The Unintentional Benefits of the Waiting List

By Anderson Nelson on September 15, 2013
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What are the characteristics that define a great college? Is it the academic reputation, ranking, alumni success, or prospects for employment for its graduates?

Originally, I had all these factors in mind when I was selecting an institution to attend. My experience has taught me that college should not only possess those qualitative factors, but it should provide you with a platform to become a better person. My college decision process took an unexpected turn, and that led me to a college that I call great.

Panic

During the spring of my senior year, I began receiving acceptance letters from a majority of the colleges that I applied to; however, the most important college to me, Georgia State, had not sent me an acceptance letter yet. I had my sights set on attending Georgia State -- I was impressed by their reputation in the South as a business school, and I enjoyed not only the atmosphere but also the ambiance of living in the city.

I started panicking as the months progressed with no response on the status of my application. That panic soon transformed to terror when I received a letter saying I was waitlisted.

I thought to myself: I had done everything right; I applied early, had an SAT score above their average, and had a GPA that was above their average.

It became clear to me that housing and financial aid would not be available by the time that they accepted me. At that moment I decided to begin the process of enrollment at institutions I had originally never imagined attending.

Unexpected outcome

I went undecided until the last two weeks of high school and found myself rushing to choose an institution. I chose Kennesaw State University, mostly because my peers were declaring their institutions and I felt the pressure to have one ready. I had also missed the deadlines of the other schools that accepted me; I had waited until I received the letter from Georgia State to take action. In the end, ironically, I did receive an acceptance letter from Georgia State.

I came to Kennesaw with one thing in mind: “Get back to my dream school.” I even began creating a plan that would allow me to transfer there within a short period of time.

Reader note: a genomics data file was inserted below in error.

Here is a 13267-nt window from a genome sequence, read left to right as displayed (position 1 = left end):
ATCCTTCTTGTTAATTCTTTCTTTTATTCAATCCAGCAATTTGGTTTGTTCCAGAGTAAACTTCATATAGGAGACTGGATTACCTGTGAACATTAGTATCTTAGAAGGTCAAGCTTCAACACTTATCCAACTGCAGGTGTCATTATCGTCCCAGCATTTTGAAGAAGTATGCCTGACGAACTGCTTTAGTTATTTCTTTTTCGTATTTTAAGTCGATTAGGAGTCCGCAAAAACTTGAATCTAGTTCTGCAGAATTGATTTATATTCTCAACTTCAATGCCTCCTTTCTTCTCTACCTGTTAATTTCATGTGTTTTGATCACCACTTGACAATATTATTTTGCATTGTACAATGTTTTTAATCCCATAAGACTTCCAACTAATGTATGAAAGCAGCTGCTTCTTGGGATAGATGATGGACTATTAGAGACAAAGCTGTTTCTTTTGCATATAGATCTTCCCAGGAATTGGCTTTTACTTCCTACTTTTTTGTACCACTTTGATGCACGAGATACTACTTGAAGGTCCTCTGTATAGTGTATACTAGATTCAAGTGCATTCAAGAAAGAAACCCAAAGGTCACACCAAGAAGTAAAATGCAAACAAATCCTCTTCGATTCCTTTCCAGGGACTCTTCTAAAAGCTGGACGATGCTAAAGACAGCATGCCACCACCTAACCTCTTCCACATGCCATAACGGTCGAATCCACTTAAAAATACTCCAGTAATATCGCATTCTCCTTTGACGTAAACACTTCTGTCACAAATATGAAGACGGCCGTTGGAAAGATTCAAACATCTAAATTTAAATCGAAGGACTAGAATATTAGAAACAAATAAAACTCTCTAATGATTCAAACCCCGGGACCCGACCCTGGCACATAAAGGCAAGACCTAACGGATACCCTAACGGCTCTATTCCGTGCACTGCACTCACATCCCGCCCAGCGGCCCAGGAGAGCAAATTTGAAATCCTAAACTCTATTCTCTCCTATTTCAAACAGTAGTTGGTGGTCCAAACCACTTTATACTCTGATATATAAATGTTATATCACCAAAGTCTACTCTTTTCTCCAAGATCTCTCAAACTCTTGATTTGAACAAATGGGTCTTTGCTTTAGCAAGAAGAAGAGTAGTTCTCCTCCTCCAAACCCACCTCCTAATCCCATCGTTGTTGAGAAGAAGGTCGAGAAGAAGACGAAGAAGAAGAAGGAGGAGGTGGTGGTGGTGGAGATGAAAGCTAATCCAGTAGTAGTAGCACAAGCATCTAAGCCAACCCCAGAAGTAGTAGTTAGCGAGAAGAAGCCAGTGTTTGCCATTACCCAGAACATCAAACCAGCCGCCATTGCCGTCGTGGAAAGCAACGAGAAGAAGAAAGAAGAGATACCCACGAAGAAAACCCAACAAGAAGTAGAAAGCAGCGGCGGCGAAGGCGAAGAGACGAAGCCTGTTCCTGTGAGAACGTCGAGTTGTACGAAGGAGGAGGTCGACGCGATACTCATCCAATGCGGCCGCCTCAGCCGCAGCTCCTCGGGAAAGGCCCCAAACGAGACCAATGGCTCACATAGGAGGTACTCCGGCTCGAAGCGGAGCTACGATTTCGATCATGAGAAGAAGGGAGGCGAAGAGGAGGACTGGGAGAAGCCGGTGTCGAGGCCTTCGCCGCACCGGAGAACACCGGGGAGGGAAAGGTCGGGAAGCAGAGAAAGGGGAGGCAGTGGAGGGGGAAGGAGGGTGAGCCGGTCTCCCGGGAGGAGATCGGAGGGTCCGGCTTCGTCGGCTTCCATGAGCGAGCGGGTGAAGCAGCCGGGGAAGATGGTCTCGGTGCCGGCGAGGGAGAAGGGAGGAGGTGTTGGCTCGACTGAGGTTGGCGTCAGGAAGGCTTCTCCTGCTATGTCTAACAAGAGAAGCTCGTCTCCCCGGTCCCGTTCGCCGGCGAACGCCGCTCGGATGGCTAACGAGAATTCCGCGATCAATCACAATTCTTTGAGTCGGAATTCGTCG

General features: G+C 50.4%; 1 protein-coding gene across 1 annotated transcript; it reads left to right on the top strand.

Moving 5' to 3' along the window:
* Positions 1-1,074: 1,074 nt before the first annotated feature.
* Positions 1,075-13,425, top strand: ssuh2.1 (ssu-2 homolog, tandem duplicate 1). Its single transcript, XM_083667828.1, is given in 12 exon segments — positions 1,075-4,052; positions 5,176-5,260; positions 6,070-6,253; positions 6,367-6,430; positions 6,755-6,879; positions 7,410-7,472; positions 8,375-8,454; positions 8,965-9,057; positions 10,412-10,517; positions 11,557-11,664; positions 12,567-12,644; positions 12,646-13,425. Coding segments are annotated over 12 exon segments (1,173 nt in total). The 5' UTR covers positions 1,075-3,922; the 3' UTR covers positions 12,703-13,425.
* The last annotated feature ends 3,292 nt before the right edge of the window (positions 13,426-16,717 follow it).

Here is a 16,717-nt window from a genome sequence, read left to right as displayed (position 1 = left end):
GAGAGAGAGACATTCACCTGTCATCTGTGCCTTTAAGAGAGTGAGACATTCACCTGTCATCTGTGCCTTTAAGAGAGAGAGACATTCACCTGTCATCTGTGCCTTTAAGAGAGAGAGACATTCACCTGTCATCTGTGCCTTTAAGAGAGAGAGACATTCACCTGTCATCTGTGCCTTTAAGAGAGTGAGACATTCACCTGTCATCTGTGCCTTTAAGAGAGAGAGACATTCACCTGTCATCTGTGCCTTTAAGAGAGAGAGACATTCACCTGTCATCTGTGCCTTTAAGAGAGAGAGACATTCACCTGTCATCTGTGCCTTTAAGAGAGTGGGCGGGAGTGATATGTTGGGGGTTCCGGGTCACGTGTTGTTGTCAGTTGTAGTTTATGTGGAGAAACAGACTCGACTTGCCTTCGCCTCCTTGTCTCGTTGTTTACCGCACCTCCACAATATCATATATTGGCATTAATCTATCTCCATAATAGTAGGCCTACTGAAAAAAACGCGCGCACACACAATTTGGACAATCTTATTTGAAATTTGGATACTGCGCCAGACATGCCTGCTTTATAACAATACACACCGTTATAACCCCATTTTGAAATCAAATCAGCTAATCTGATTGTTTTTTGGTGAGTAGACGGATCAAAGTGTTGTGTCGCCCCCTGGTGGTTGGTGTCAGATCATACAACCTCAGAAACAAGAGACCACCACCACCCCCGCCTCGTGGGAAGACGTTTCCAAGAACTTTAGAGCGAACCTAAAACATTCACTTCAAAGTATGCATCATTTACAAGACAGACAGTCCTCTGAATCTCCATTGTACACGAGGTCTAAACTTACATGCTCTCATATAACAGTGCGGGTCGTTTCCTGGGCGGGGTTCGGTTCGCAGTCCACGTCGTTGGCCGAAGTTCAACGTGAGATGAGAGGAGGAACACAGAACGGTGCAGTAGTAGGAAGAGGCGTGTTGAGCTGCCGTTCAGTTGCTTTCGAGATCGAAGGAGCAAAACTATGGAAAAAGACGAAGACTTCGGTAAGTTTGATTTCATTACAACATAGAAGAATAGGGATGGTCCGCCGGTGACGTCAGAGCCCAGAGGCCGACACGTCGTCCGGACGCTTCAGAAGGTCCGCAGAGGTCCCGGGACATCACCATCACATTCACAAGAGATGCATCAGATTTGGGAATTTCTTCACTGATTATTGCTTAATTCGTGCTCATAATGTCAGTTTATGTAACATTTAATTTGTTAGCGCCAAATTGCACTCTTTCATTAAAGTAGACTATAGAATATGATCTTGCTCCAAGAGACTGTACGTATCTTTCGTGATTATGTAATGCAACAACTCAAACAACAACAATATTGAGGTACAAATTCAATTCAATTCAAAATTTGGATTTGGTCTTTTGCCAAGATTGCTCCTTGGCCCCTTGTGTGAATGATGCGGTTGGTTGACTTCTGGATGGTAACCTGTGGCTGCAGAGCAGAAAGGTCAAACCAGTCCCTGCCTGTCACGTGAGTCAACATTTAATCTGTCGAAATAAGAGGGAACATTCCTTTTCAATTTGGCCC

However, one thing happened that I never foresaw -- I began enjoying my experience. I was forced to come out of my comfort zone and enter an environment that challenged me on numerous levels.

After getting involved in numerous activities, I could see myself changing into a new person. I was introducing myself to strangers and not only having a conversation but also leaving a lasting impression, which is something that has always challenged me.

I formed friendships with many people who had similar aspirations. I soon realized that I could grow immensely as a person, and I began debating whether I should transfer to my dream college.

College is an extremely important decision in your life. While it is extremely important to know what the college offers, it also important to know how the institution will allow you to grow and overcome your weaknesses.

I learned that things will not always go as planned, and it is how you handle unexpected events that define who you are. In my opinion, I dealt with that unexpected event well, even though when it surfaced, I panicked. I turned an unforeseen event into positive results, and I’ve used all of Kennesaw’s resources to my advantage.

It is possible for someone to attend a college that is nationally renowned and be miserable. I, on the other hand, am extremely happy with where I am at.


About the Author

Anderson Nelson

Anderson Nelson

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